10. I can see cases where it could be used on weapons that are currently in use. The mechanic whispers over his group's commlinks, "Hey guys I noticed that the light repeating blaster that one stormtrooper is using has a cracked thermal discharge coupler. Draw his fire and I'm sure that thing will overheat when he tries to use it". I think that kind of a use begins to usurp the Sunder effect and weapon damaging options for multiple Advantages and Triumphs. There are often more than one way of accomplishing similar effects. I don't think that it is out of line to allow a once per game session talent to mimic Sunder or the same effects of a single roll of Advantages or Triumph. I kind of think that is the point of the talent. Instead of relying on luck and hoping for those Advantages or Triumphs the mechanic can try to purposefully make something fail but only once a game session. In fact that seems to me to be one of the weaker uses of a one shot per session talent that players could come up with. I mean sure you CAN make that blaster rifle fail but why would you want to blow your use on that?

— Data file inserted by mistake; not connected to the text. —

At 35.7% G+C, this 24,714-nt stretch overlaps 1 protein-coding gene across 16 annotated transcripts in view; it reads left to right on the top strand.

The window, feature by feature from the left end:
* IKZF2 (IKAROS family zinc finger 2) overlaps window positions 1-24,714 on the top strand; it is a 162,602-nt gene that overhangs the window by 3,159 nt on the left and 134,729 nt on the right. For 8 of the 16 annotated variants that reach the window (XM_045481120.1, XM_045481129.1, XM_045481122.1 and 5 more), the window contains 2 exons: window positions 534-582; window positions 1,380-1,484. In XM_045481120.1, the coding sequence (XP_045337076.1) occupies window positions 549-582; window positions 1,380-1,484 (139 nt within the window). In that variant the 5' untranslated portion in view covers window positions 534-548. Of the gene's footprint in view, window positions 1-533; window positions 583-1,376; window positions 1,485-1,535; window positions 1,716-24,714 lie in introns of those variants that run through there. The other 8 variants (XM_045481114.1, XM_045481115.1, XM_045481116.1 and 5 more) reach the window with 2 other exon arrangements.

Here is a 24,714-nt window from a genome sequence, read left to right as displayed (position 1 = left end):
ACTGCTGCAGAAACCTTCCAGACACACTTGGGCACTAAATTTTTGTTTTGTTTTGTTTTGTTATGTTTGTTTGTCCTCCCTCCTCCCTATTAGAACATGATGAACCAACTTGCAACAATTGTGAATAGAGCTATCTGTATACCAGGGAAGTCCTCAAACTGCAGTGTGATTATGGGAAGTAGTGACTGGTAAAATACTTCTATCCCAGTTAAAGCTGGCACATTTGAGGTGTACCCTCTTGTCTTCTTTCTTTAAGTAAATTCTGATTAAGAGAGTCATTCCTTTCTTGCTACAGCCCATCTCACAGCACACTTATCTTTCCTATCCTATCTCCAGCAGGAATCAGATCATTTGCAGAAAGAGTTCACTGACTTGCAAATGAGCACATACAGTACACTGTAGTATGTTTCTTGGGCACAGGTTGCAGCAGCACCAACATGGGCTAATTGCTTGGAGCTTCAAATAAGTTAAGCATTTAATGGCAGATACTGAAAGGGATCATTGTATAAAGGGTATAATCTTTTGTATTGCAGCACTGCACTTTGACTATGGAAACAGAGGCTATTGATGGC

11. I can see cases where it could be used on weapons that are currently in use. The mechanic whispers over his group's commlinks, "Hey guys I noticed that the light repeating blaster that one stormtrooper is using has a cracked thermal discharge coupler. Draw his fire and I'm sure that thing will overheat when he tries to use it".